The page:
I have admired Bradley Wiggins CBE (that’s Commander of the British Empire, he got upgraded from Officer you see) for about 8 years. Truly. He’s more ‘Come on’ than ‘Yeehaw’ if you will. My admiration morphed a little bit more towards full on adulation in Beijing in 2008 when he over celebrated post Gold medal and got in a bit of a scrape with the Chinese authorities. I voted for him for BBC Sports Personality of the year that year, sadly he came nowhere. I think it will be a different story this December though. Here was a sportsmen who stuck to his game and in so doing eschewed precisely everything that the cult of celebrity seems to demand. And that is why I think he is so important to all of us.
Born in Belgium and with an Australian father, he moved to Britain when he was 2. That is sort of irrelevant but I thought I would add it in. I have never had the pleasure of meeting Wiggo, but I hear that he is the life and soul of any party, self-deprecating and just plain funny. He loves fashion (Fred Perry over Lacoste ) always wears his hair in a Mod style and loves music, like many of us Brits, citing Pete Townshend and Paul Weller as musical icons. I can see Wiggo also is a complex character(aren’t we all darling) playing out maybe 3 of the 4 Jimmys in Quadrophenia. He is certainly a tough guy (Roger Daltrey), a romantic (John Entwistle) and at times a bloody lunatic (Keith Moon). Maybe he also sees himself as a beggar and a hypocrite (Pete Townshend), but we certainly don’t see him that way. You could see him singing away to himself ‘Cut My Hair’ or ‘Going Underground’ whilst riding like a nutter on his bike.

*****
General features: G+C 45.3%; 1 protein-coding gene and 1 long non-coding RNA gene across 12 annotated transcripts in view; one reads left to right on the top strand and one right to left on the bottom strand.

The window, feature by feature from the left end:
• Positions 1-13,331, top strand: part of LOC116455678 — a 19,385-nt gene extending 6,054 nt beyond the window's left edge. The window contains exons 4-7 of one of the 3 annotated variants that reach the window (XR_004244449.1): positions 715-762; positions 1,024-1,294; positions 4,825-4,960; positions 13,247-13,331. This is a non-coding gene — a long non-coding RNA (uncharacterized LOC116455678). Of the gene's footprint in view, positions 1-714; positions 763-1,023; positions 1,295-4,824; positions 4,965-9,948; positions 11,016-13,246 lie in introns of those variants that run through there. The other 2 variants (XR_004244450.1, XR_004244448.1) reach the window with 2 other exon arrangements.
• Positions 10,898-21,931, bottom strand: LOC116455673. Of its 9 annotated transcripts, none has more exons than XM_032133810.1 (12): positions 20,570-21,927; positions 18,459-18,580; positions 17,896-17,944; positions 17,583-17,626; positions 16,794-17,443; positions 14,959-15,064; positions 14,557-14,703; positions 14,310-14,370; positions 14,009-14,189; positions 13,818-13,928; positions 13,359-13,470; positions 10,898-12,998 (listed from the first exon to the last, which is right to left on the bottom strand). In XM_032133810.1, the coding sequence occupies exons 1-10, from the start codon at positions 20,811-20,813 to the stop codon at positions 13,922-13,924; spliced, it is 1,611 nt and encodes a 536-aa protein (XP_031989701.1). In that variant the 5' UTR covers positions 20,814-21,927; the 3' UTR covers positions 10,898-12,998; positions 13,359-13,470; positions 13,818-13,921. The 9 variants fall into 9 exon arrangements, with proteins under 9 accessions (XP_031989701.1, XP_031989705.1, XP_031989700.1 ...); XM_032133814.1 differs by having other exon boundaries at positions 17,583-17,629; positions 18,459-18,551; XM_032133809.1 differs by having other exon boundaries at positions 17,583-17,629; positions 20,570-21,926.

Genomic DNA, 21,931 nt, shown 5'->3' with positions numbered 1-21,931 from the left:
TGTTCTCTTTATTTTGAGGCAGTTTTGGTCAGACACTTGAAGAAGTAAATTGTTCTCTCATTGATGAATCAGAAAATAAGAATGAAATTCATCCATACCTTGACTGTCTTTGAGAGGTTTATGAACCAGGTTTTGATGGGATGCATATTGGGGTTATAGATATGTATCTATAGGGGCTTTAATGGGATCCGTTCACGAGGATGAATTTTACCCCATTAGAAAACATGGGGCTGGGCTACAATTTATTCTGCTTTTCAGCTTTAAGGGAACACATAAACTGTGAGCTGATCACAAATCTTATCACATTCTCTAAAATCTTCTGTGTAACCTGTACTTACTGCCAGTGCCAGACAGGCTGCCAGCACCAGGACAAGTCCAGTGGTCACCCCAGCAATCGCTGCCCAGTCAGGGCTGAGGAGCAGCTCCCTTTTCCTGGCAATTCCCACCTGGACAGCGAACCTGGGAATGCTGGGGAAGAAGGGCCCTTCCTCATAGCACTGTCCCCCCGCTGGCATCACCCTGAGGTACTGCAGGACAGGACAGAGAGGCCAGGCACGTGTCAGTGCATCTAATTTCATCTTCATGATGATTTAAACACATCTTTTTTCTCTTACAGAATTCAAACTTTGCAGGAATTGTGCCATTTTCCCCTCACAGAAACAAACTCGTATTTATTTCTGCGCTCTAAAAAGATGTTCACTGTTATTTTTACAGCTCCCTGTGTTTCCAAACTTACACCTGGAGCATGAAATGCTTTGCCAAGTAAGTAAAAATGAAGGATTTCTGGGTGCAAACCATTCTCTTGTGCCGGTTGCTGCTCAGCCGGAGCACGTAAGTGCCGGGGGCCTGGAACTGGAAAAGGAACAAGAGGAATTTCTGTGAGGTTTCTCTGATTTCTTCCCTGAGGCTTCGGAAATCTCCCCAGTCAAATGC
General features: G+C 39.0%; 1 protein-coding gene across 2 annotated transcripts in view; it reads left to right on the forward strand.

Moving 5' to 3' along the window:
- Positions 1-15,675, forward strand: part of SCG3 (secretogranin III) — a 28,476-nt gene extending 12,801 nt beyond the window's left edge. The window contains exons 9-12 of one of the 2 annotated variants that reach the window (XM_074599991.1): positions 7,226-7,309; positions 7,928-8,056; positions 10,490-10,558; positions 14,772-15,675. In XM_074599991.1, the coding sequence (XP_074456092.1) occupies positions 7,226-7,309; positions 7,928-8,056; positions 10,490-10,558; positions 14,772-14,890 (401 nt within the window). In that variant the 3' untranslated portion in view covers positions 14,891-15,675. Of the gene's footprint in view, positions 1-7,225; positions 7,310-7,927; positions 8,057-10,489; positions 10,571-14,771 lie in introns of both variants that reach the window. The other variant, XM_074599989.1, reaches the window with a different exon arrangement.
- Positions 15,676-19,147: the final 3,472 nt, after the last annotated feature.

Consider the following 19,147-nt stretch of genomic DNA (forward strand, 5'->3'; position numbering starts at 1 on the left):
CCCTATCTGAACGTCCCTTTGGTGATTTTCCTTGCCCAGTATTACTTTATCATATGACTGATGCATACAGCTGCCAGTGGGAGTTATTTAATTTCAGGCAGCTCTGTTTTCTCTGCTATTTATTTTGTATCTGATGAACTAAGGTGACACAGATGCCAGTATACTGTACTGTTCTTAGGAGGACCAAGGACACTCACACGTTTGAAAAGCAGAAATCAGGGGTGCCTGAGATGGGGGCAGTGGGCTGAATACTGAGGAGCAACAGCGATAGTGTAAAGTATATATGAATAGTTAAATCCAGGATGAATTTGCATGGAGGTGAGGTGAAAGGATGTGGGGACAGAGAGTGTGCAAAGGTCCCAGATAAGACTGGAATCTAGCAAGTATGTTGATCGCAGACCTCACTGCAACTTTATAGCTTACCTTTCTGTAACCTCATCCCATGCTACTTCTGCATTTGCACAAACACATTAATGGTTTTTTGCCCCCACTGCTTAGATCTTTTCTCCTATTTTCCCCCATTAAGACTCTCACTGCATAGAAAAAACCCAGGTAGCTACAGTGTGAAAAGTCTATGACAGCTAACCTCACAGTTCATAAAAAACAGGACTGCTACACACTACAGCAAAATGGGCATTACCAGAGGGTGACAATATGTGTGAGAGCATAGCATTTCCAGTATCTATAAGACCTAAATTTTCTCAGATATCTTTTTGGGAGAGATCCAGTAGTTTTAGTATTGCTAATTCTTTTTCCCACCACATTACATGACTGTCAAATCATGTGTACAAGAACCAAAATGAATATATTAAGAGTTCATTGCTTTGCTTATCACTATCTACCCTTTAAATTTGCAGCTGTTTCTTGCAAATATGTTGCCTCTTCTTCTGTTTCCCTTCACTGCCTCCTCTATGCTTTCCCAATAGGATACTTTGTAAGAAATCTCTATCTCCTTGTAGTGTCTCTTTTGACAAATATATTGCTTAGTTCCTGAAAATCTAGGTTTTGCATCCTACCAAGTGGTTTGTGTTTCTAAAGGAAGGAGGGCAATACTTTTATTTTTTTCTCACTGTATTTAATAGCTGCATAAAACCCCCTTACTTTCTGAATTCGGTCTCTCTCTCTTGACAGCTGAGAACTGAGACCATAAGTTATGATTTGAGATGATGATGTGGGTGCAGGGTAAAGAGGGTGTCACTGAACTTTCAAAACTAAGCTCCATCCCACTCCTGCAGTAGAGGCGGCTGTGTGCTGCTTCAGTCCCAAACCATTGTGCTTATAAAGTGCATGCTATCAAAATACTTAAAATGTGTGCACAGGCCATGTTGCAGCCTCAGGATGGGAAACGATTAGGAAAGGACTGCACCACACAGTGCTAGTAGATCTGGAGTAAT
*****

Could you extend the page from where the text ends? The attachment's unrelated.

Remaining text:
I suppose I like his down to earth approach. His quote about the Olympics ‘it’s great it comes around every 4 years and it’s a nice thing to do’ sums up his attitude. Upon winning the Tour de France, and in so doing, being the only British rider ever to do so, and the first person ever to win the Tour and an Olympic Gold Medal in the same year his interview with the French media is legendary. He has learned to speak French, but when asked ‘how he felt after winning’, he slipped back into English and simply answered, ‘I cannot express my emotions at winning The Tour in French, sorry.’
And so to the Olympics 2012. Wiggo and his team mates bravely rode their hearts out in the Road Race to try and get Mark Cavendish a Gold Medal. Sadly, that wasn’t to be. 3 days later, Wiggo won the Time Trial and took his 4th Olympic Gold Medal. The crowds were out in force for both races, given there were no need for tickets, over 300,000 lining the roads of London and Surrey for both races. The atmosphere was highly charged and it has to be one of the best ever events held in the UK, alongside the Opening Ceremony of course. In the hours and days following Bradley’s win, the media predictably wanted a piece of Wiggo. My mouth went dry when I read that ‘public relations guru’ Max Clifford (I must look up that four letter word ‘guru’ later) felt that Wiggo would be worth £30M in the next couple of years. Fortunately, Mr Wiggins has said that he will simply go back to Wigan, where he now lives, and get back to his family and the next chapter of his life, which hopefully will involve more cycling. He hates the ‘cult of celebrity’ and all it stands for, something that will chime with many of us I suspect.
He has been one of many Olympians for years now who have demonstrated the right way of taking part and winning or losing. Dedication, grit, humility and grounded, all of our Olympians have defined what sports people should be about. Let’s hope that the children and young people of the UK look to them as role models, rather than the overpaid and arrogant sportspeople who occupy our screens week in week out in non-Olympic years. Let’s also realise that all of us have a mad moment now and again, after all none of us are perfect are we?